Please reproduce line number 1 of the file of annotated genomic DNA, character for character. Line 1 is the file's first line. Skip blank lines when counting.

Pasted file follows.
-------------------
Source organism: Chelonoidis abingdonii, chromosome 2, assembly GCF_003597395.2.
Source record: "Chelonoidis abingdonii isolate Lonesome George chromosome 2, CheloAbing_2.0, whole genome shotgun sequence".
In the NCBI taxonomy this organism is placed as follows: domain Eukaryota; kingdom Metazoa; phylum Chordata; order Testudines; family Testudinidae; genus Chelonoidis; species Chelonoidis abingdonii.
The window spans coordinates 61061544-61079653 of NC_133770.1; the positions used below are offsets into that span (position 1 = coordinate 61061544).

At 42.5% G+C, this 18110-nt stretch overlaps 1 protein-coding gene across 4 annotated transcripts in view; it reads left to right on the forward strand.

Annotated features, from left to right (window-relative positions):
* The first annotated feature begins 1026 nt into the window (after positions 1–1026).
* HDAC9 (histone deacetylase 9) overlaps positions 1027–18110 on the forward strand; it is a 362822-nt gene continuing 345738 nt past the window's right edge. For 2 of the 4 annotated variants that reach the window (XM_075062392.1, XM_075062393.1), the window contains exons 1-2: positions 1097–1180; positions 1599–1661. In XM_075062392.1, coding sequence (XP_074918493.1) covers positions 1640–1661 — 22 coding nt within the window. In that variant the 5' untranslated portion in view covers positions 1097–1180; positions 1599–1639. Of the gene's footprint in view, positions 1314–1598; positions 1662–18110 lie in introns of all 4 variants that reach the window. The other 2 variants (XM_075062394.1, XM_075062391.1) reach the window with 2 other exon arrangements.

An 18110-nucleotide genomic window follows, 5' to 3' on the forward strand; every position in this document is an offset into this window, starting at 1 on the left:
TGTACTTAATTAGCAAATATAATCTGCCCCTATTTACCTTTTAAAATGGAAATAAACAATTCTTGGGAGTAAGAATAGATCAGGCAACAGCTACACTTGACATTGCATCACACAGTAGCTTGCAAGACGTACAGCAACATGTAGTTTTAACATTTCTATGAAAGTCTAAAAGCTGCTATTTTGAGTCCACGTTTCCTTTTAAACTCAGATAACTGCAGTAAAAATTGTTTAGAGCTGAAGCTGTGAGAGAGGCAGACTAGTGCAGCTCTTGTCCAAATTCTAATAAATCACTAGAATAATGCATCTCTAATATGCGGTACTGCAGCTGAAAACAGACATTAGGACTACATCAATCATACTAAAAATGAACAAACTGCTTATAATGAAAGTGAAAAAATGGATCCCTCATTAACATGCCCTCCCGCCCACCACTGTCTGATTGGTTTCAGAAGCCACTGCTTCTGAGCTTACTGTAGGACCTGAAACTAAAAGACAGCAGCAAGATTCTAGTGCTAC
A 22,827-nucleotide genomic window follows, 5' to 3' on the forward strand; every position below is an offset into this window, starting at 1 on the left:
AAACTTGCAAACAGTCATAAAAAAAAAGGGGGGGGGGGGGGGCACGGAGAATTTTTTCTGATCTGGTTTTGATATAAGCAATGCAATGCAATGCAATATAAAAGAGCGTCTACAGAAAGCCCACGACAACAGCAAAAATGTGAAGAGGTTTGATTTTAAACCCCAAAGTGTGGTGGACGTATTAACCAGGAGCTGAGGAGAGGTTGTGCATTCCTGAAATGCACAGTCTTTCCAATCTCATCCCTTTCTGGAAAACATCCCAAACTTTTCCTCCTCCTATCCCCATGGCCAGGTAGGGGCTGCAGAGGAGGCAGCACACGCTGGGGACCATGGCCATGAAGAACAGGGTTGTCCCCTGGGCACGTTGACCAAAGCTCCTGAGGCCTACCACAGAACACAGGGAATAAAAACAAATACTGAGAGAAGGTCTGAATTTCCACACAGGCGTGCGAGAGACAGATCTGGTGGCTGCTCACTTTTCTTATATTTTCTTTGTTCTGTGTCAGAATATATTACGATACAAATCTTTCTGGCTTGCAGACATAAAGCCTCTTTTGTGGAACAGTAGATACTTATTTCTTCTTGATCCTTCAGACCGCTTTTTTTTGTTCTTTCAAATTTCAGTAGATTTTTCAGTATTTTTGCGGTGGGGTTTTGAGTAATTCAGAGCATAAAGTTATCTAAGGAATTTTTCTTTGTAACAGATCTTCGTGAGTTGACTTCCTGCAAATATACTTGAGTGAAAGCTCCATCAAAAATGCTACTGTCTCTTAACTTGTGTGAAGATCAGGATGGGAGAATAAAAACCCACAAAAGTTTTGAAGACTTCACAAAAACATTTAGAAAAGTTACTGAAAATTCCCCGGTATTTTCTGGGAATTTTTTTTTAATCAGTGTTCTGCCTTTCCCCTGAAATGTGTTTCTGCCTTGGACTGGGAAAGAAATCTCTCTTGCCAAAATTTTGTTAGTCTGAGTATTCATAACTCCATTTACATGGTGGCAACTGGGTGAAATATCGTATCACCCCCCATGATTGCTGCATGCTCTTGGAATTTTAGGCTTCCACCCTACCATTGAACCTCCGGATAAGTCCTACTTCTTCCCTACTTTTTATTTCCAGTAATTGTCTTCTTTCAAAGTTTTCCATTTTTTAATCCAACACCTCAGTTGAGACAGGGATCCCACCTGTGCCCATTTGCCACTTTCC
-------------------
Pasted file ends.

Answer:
Source organism: Chelonoidis abingdonii, chromosome 2, assembly GCF_003597395.2.